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3rd January 2024

2024 is here, and a number of proposed changes to UK employment law are now on the horizon.

We take a look at several key dates for your employment law diaries over the next 12 months and beyond:

April 2024

Holiday Pay

Rules around holiday pay have changed significantly over the past 10 years. And the rules are now set to change again!

Currently, employers are not permitted to include holiday pay in a worker’s hourly rate (known as “rolled-up holiday pay”).

However, the UK Government has confirmed that employers will (once again) be permitted to provide rolled-up holiday pay to employees who work irregular hours – such zero hours workers and part-year workers.

This is particularly relevant for employers in the education sector, where a significant proportion of staff are employed on “part-year” contracts.

The regulations apply to any worker in respect of leave years beginning on or after 1 April 2024.

Statutory Rates of Pay

Rates of statutory maternity pay, sick pay and national minimum wage are all set to rise in April.

The top band for National Minimum wage (£11.44 per hour, up from £10.42) will now apply to all those aged 21 and over. Previously, the top band applied to those aged 23 and over.

Carer’s Leave

From 6 April 2024, under the Carer’s Leave Act 2023, an employee who has the responsibility for caring for a dependant with a long-term care need will be entitled to at least one week’s unpaid leave each year.

Employers cannot deny an employee’s request for carer’s leave but can postpone it if the business would be unduly disrupted. Employees will be able to bring a Tribunal claim against an employer that has unreasonably postponed carer’s leave or has prevented (or attempted to prevent) an employee from taking carer’s leave.

Redundancy

From 6 April 2024, regulations will be implemented to extend redundancy protections to pregnant employees, and for a period after pregnancy, or maternity, adoption or shared parental leave.

Currently, employees on maternity leave, shared parental leave or adoption leave have an automatic right to be offered any suitable alternative vacancies before being made redundant, giving them priority over other redundant employees.

The Protection from Redundancy (Pregnancy and Family Leave) Act 2023 will extend this protection to employees who are pregnant, or have recently returned from maternity leave, shared parental leave or adoption leave (the additional protected period is currently proposed to be 18 months from childbirth or adoption placement).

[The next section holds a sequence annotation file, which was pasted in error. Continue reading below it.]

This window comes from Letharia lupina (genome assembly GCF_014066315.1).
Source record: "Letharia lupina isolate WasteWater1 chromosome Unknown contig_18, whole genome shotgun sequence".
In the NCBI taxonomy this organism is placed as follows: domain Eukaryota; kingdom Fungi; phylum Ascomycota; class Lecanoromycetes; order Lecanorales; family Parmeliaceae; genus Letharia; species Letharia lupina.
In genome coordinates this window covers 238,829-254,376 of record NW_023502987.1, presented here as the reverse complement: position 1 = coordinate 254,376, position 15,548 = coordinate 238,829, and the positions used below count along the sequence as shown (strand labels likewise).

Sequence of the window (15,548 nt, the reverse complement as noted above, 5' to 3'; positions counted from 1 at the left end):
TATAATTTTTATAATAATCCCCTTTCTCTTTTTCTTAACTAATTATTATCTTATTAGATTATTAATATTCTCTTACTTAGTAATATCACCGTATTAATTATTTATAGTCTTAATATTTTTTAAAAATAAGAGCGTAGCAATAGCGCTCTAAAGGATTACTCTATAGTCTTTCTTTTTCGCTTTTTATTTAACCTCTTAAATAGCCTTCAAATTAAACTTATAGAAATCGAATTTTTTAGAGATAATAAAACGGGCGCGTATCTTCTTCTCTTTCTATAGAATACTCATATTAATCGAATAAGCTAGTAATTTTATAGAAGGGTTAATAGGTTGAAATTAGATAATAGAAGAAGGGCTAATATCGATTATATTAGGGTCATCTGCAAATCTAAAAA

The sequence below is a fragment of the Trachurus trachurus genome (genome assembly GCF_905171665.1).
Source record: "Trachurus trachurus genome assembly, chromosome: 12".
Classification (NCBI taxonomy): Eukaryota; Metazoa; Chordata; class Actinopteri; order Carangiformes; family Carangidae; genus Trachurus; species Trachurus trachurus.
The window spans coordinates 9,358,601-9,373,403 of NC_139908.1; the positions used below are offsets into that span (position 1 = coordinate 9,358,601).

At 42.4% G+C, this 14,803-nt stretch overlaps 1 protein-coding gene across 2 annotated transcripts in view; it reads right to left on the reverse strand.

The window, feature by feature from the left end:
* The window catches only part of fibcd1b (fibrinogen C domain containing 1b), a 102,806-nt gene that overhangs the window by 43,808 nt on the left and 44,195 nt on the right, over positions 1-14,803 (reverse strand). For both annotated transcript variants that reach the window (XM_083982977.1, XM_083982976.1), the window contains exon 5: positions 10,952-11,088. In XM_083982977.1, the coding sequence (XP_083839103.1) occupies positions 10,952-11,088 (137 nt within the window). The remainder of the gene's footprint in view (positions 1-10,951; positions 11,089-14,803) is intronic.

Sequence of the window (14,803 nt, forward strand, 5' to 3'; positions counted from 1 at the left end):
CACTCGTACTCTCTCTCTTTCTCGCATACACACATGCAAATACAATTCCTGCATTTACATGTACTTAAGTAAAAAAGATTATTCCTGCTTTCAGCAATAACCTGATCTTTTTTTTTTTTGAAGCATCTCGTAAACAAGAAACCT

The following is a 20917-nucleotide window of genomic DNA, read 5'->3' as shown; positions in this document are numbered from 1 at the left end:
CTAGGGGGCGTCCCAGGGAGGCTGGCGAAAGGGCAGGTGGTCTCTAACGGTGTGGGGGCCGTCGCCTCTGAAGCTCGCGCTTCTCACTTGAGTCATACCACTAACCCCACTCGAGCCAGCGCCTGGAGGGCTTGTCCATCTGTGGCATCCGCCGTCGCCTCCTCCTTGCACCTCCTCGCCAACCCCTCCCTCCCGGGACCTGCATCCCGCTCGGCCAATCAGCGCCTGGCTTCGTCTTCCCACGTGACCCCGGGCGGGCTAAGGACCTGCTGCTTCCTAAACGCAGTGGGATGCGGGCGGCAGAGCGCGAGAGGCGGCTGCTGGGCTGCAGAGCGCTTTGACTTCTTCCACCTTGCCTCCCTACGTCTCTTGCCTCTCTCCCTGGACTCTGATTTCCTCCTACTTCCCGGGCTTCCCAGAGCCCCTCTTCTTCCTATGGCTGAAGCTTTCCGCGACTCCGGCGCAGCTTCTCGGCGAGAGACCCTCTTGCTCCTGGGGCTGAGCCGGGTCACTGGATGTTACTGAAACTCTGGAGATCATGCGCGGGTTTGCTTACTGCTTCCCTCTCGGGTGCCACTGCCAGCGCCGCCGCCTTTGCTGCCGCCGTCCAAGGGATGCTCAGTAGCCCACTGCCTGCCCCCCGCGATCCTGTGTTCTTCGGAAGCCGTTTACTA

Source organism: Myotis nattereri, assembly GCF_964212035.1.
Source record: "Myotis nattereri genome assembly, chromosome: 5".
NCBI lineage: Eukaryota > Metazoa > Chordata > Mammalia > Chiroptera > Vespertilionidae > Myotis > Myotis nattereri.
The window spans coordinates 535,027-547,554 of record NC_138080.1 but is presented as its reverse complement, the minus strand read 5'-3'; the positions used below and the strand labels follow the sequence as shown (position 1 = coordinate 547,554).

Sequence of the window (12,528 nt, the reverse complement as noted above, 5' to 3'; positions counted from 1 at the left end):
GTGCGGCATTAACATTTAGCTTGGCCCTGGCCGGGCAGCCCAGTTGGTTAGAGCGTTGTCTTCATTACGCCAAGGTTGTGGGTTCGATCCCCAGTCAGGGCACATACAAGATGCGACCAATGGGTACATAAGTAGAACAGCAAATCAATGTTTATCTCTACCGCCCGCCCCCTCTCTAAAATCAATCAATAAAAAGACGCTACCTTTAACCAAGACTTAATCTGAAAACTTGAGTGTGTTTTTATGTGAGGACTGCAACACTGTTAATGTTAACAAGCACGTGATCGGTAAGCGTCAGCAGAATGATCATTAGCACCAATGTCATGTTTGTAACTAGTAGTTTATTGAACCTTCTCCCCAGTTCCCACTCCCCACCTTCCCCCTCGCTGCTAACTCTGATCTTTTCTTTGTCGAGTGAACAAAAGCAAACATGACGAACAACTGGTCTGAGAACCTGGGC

July 2024

Collective Consultations

Collective consultation rules under TUPE are changing.

From 1 July 2024, under Part 4 of the Employment Rights (Amendment, Revocation and Transitional Provision) Regulations 2023, businesses will be permitted to consult with employees directly (rather than through representatives), provided that (a) they have fewer than 50 employees, or (b) they are proposing a transfer of fewer than 10 employees.

Flexible Working

The Employment Relations (Flexible Working) Act 2023 is expected to come into force in July 2024 (the exact date has not been confirmed).

From “day one” of employment, employees will now have the right to make a flexible working request and will be allowed to make two flexible working requests per year.

An employer will not be permitted to refuse a request unless the employee has been consulted and the decision period will be reduced from three months to two months.

In addition, employees will no longer have to explain how the changes requested will impact their employer, nor will they have to set out potential ways of dealing with it.

September 2024

The Workers (Predictable Terms and Conditions) Act 2023

The Workers (Predictable Terms and Conditions) Act 2023 is likely to come into force around September 2024.

The Act gives individuals on unpredictable or atypical contracts (such as zero hours contracts) the right to request more stable, predictable working patterns in certain circumstances.

If you want to explore what this might mean for your workers with irregular hours, please contact our team to find out more.

October 2024

Sexual Harassment

The Worker Protection (Amendment of Equality Act 2010) Bill is expected to come into force around October 2024.

This introduces a positive duty on employers to take reasonable steps to prevent sexual harassment of their employees.

It also gives Employment Tribunals the power to uplift sexual harassment compensation by up to 25% where employers are found to have breached this duty.

Employers should also note that the Protection from Sex-based Harassment in Public Act 2023 will a new criminal offence of “intentional harassment, alarm or distress on account of sex.” This means employees could, potentially, face criminal charges for sexual harassment in the workplace. The Act is not currently in force, and at present no implementation date has been set.

April 2025

Neonatal Care Leave and Pay

The Neonatal Care (Leave and Pay) Act 2023 will provide parents with the right to paid neonatal care leave when their children are receiving neonatal care. This is expected to be capped at 12 weeks at a statutory prescribed rate. The Act received royal assent on 24 May 2023, but its implementation has been pushed back to April 2025.

Never-the-less, employers may wish to consider now how these changes might affect their business, including having a clear neo-natal care policy in place, data privacy issues, the suitability of existing absence management policies and what support the employer might offer to employees during such a difficult time.

If you have any questions about the upcoming changes, please contact one of our Associate Solicitors, Ben Greene (0161 498 1929) or Danielle Oliver (0161 498 1927).

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